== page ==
By Trevor Jonas
Every now and again we’re fortunate enough to come into contact with some extremely intelligent people as part of our everyday work-life. In my time at Bite, I consider myself lucky to have had the pleasure of meeting and working with quite a few such people over the years.
In fact, our decision to launch this very blog in early 2005 was, at least partially, due to our work with some brilliant thinkers who truly understood what blogging was all about. One of the most difficult things for us PR-pros to come to grips in the social media era is the lack of control. It’s becoming increasingly difficult for companies (and by extension PR/marketing departments and agencies) to ‘control’ what people are saying about their brand, their products, their technology, etc. etc. The game has changed. Companies should no longer be looking to control conversations and messages. Rather, it’s now a game of getting involved in the dialog and understanding tactically how and how-not to do this.
In my mind the founder of Wikipedia, Jimmy “Jimbo” Wales, is one of the great thinkers I mention above. Read on to hear what Wales had to say about PR, marketing, the rules of the community and more (full disclosure: Wales’ for-profit company, Wikia, is a client).
Bite: What’s the first site you visit when you log-on everyday?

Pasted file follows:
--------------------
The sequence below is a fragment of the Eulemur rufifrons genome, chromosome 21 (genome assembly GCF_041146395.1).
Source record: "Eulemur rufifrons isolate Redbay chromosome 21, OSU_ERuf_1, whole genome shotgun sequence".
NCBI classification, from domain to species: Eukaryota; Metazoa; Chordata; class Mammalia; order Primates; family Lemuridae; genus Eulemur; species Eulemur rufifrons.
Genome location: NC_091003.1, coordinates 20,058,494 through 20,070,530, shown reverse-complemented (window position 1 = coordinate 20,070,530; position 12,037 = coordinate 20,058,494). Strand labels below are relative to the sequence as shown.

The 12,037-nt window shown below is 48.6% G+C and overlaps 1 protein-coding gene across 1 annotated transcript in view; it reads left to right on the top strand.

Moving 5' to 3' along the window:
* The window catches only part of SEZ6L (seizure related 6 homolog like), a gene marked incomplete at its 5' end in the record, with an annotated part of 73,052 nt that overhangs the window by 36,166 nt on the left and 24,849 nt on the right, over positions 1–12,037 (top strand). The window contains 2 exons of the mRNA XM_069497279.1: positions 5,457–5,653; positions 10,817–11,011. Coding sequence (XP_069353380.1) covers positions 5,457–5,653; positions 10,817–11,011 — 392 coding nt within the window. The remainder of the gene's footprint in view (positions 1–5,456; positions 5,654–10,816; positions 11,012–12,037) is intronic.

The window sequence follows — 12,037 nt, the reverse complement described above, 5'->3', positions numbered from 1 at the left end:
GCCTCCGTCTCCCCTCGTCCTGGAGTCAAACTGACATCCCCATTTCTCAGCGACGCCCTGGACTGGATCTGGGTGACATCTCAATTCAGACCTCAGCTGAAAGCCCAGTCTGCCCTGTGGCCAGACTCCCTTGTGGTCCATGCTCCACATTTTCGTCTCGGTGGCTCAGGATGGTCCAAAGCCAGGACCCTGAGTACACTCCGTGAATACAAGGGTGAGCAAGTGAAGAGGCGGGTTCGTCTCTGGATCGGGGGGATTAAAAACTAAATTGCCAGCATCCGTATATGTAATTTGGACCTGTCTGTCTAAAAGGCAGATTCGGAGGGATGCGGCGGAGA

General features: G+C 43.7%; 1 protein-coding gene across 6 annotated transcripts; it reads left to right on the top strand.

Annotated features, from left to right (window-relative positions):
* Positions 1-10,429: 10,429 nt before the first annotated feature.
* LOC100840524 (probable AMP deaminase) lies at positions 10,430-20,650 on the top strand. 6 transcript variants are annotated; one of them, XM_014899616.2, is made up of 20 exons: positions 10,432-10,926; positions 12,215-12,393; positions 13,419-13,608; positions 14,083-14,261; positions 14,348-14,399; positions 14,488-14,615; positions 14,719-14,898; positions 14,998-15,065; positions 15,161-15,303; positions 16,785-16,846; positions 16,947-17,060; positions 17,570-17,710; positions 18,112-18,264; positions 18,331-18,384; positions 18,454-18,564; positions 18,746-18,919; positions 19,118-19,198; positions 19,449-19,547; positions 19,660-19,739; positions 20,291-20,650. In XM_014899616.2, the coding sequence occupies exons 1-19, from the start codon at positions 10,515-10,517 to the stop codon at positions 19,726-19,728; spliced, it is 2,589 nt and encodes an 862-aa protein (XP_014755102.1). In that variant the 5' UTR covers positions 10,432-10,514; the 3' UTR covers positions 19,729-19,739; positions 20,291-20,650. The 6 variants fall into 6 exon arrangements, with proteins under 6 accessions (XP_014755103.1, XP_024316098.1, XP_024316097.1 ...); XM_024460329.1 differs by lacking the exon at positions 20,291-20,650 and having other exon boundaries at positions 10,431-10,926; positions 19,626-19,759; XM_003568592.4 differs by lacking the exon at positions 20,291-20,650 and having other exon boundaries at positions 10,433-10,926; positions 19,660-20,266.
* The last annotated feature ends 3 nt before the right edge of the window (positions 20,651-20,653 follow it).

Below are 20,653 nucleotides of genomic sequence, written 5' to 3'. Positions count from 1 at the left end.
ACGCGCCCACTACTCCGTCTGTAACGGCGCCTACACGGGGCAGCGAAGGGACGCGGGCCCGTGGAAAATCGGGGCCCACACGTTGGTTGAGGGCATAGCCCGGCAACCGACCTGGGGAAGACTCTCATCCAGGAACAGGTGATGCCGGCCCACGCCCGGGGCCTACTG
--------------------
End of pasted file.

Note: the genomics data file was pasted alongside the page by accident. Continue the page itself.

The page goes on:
Bite: Much has been written about the rise of social media (blogs, podcasts, etc.) and community-based online interaction (Wikipedia, Digg, etc.) sites. What is your advice to PR pros looking to promote their clients in such mediums?
Wales: Respect the community. Do nothing yourself, but talk to people in the community. Understand that the best you can achieve for your brand is not positive spin on your normal message, but rather the meta-message that you care what people think, and that you are trying to do the right thing.
Bite: PR firm Kellen Communications issued a press release a couple weeks ago (which now appears to have been removed from its website) boasting about the fact that it was “…posting and editing Wikipedia-compliant articles about its clients on Wikipedia and monitoring the Web site regularly to ensure that those clients are accurately portrayed.” What’s your reaction to that?
Wales: I deleted the articles and banned Kellen Communications from contributing. I think that PR-firms editing in a community space is deeply unethical, and that clients should put very firm pressure on their PR firms to not embarrass them in this way.
Bite: Can you explain why it’s a bad idea for a PR firm to be editing Wikipedia on behalf of a client? How does the Wikipedia community react to such activity?
Wales: It is a bad idea because of the conflict-of-interest. It is perfectly fine to talk to the community, to show them more information, to give them things that show your client in the best light. But it is wrong to try to directly participate in the process when you have an agenda.
Bite: What’s your biggest pet peeve in working/dealing with PR professionals?
Wales: Ironically, the ones I directly deal with are the ethical ones, the ones who approach me and ask how to do things. I tell them: post to the discussion pages, talk to the community. The problematic ones are the ones who try unethical things like editing behind a fake id.